Curriculum - Languages - Lesson Plan - Word's worth

4th June 2010 at 01:00
Primary - Get into the groove and help children to recognise sound patterns and the relationship between written and spoken French

What the lesson is about

This aims to help children recognise common sound patterns and to practise their pronunciation. It is aimed at key stage 2, but can also be used to help secondary pupils improve their oral French.

Aims: Pupils can -

- recognise common sound patterns;

- recognise the relationship between written and spoken French.

Getting started

Print out the cards from the TES website (, cut them up and hand one out to each child. One card, for example, shows a picture of a kitchen, the number eight, night, and a "Yes" in English.

Ask pupils what the pictures have in common. Give them a clue, telling them not to think in English. For a second clue, tell them it does not matter what the picture is of, but that they should think about the word for each thing in French. Finally, ask them to say the word out loud in French. What do they notice?

They should notice that the words on each card have a similar sound pattern. What words can they think of that have similar sound patterns?

Which words have the sounds "oi", "ou", "ui", "euoeu", and "aueauo"? Which words have the sounds "i", "aiay" and "u"? Which words have the sounds "gn", "ch", "qu", "on", "inain" and "ille"?

Show pupils the sentences on Eskimos (these can be found on the TES website). Ask them to listen to the sounds as you read them out. Ask them to pick out the sounds that are similar. For example, "Comment fait l'ours blanc tard le soir en rentrant". Ask pupils to say the sentences with you. Show them the slide with the similar sounds highlighted (on the TES website).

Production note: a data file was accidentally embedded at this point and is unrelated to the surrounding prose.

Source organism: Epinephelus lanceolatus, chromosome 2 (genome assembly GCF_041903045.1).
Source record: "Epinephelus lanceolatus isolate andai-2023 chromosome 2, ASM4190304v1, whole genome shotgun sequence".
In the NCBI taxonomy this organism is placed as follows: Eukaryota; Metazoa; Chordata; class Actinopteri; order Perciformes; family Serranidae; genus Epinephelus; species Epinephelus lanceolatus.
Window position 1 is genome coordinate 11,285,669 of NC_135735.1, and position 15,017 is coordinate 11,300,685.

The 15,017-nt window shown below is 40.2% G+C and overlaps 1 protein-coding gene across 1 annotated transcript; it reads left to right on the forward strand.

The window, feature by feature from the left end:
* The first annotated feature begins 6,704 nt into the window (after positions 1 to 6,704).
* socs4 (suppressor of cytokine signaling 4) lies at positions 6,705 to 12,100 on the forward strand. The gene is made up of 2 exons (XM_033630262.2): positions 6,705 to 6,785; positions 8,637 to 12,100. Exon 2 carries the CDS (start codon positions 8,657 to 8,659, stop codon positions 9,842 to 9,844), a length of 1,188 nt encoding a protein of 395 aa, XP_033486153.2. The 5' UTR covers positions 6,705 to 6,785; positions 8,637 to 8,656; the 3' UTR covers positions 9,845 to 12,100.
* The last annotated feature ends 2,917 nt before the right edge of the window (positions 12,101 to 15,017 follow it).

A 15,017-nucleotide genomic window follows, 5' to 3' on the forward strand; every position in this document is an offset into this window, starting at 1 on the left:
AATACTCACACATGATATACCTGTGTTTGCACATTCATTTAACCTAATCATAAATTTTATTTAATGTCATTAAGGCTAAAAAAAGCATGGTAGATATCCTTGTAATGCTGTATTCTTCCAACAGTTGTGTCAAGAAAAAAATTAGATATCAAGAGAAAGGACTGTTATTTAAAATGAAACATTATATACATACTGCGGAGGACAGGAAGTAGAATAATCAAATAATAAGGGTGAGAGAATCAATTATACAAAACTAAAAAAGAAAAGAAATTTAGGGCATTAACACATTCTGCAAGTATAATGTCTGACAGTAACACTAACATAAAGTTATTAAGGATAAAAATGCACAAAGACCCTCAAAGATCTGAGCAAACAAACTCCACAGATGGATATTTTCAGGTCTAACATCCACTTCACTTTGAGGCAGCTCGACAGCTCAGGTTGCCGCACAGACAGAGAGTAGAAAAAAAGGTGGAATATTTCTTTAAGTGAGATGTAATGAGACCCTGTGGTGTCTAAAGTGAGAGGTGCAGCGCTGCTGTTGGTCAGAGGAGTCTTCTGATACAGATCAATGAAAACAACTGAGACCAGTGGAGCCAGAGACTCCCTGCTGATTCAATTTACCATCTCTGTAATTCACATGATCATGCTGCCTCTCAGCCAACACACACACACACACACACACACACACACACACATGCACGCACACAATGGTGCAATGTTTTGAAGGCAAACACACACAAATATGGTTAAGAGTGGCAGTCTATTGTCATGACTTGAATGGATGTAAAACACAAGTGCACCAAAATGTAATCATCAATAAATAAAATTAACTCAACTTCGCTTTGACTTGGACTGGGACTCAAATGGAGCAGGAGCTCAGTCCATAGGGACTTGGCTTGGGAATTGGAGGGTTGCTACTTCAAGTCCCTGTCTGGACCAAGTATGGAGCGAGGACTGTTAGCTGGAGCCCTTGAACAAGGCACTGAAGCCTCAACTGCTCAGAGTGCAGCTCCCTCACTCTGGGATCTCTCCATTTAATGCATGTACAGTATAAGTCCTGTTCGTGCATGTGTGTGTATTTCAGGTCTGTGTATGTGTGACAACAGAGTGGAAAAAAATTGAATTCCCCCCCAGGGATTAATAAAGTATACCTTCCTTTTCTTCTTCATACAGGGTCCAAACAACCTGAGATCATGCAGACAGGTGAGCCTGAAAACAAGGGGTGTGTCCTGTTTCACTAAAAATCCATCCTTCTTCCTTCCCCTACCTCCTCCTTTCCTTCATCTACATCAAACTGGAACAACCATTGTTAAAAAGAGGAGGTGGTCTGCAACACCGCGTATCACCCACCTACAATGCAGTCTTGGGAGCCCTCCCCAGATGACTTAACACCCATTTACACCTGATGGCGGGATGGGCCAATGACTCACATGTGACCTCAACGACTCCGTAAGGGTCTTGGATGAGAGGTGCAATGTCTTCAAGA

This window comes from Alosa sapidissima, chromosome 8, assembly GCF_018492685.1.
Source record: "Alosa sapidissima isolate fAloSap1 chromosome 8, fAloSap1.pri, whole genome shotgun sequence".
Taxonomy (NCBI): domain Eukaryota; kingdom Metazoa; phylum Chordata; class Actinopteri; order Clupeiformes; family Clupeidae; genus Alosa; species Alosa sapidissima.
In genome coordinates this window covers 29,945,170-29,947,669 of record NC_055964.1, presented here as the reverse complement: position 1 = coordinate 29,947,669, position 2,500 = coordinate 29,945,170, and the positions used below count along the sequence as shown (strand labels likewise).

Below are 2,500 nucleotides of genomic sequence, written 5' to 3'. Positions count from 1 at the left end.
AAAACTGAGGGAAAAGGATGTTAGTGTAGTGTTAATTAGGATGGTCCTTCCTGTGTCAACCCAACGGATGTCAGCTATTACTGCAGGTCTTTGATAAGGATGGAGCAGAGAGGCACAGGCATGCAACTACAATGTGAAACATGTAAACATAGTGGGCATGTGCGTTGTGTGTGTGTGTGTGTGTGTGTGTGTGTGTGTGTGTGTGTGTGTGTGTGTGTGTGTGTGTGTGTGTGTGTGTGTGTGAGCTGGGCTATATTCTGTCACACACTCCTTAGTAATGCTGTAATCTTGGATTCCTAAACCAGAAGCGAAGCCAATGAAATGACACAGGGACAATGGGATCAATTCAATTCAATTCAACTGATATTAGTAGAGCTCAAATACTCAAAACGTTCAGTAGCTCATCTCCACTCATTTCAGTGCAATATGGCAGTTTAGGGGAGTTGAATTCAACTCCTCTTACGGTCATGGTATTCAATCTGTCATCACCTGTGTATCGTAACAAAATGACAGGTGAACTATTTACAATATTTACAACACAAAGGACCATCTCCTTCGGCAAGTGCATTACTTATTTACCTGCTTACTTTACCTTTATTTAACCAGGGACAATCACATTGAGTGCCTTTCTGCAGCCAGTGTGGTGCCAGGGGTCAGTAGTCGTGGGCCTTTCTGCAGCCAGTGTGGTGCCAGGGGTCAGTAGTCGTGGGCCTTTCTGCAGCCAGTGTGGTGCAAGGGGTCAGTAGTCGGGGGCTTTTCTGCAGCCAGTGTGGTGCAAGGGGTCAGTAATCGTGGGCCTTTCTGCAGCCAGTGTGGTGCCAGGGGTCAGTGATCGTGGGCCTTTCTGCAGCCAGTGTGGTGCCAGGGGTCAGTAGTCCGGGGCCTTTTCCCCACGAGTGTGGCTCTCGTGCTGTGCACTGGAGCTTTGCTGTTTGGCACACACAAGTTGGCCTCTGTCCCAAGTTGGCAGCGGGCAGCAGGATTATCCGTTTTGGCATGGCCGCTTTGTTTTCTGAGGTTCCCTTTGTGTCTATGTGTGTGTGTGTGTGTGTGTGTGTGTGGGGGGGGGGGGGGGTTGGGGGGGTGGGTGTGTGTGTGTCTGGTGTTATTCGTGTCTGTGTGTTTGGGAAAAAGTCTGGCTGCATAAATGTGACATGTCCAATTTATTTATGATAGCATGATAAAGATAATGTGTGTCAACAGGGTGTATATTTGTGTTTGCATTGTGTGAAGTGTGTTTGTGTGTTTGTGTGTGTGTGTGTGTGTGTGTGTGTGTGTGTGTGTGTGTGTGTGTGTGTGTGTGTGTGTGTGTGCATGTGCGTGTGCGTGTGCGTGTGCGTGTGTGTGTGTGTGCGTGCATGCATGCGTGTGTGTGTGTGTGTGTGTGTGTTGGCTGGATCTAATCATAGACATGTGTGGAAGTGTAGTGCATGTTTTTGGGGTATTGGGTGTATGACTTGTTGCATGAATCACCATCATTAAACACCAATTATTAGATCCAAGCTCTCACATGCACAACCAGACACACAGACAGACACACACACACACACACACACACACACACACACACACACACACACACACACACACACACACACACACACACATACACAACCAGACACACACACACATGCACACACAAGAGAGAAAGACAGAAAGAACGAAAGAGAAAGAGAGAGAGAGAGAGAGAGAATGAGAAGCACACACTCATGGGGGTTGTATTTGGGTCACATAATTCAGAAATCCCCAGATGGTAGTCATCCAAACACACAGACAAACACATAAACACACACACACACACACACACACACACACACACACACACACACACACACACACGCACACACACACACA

Taking it further

Show them a poem about the zoo:

Tout est beau

Le chameau

Est tres...



La girafe

Elle se...

Le guepard

Se leve...



Le gardien

Est un...

Ask pupils to read the poem and work out which of the following words go in the gaps: tard, marrant, gros, sourit, chien, coiffe. What does the poem mean in English?

Ask pupils which of these words has a "wa" sound: poisson, chaud, maison? Which does not have an "o" sound: bateau, faut, plus? Which is the odd one out: heure, feu, histoire? Which have the same sound pattern: trop, maux, bisous, oiseau, dois?

Where to find it

A copy of the lesson plan, plus supporting resources including a PowerPoint and pictures, was originally uploaded by roseespanola and can be found at:

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